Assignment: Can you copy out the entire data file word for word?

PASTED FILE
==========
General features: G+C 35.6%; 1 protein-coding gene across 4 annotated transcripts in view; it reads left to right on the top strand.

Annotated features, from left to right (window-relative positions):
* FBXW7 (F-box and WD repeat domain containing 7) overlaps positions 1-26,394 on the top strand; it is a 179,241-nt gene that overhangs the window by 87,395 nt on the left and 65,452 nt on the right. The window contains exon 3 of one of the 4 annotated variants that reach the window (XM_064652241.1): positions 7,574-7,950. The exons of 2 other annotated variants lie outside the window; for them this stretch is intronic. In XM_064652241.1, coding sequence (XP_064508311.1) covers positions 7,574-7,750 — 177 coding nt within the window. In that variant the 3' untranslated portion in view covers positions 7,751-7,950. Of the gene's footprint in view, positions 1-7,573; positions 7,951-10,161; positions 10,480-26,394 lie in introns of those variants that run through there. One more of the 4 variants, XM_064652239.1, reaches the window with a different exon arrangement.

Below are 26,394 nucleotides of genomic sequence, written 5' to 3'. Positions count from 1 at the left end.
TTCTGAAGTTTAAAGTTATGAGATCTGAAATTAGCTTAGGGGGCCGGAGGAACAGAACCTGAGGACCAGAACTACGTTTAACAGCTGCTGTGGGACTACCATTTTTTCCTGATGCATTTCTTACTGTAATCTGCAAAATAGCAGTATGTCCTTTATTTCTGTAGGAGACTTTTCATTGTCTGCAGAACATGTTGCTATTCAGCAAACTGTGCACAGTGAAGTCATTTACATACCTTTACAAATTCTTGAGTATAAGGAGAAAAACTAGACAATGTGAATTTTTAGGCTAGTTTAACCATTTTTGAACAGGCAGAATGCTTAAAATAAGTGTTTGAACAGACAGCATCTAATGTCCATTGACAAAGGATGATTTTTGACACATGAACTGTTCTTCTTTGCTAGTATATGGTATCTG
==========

General features: G+C 35.6%; 1 protein-coding gene across 4 annotated transcripts in view; it reads left to right on the top strand.

Annotated features, from left to right (window-relative positions):
* FBXW7 (F-box and WD repeat domain containing 7) overlaps positions 1-26,394 on the top strand; it is a 179,241-nt gene that overhangs the window by 87,395 nt on the left and 65,452 nt on the right. The window contains exon 3 of one of the 4 annotated variants that reach the window (XM_064652241.1): positions 7,574-7,950. The exons of 2 other annotated variants lie outside the window; for them this stretch is intronic. In XM_064652241.1, coding sequence (XP_064508311.1) covers positions 7,574-7,750 — 177 coding nt within the window. In that variant the 3' untranslated portion in view covers positions 7,751-7,950. Of the gene's footprint in view, positions 1-7,573; positions 7,951-10,161; positions 10,480-26,394 lie in introns of those variants that run through there. One more of the 4 variants, XM_064652239.1, reaches the window with a different exon arrangement.

Below are 26,394 nucleotides of genomic sequence, written 5' to 3'. Positions count from 1 at the left end.
TTCTGAAGTTTAAAGTTATGAGATCTGAAATTAGCTTAGGGGGCCGGAGGAACAGAACCTGAGGACCAGAACTACGTTTAACAGCTGCTGTGGGACTACCATTTTTTCCTGATGCATTTCTTACTGTAATCTGCAAAATAGCAGTATGTCCTTTATTTCTGTAGGAGACTTTTCATTGTCTGCAGAACATGTTGCTATTCAGCAAACTGTGCACAGTGAAGTCATTTACATACCTTTACAAATTCTTGAGTATAAGGAGAAAAACTAGACAATGTGAATTTTTAGGCTAGTTTAACCATTTTTGAACAGGCAGAATGCTTAAAATAAGTGTTTGAACAGACAGCATCTAATGTCCATTGACAAAGGATGATTTTTGACACATGAACTGTTCTTCTTTGCTAGTATATGGTATCTG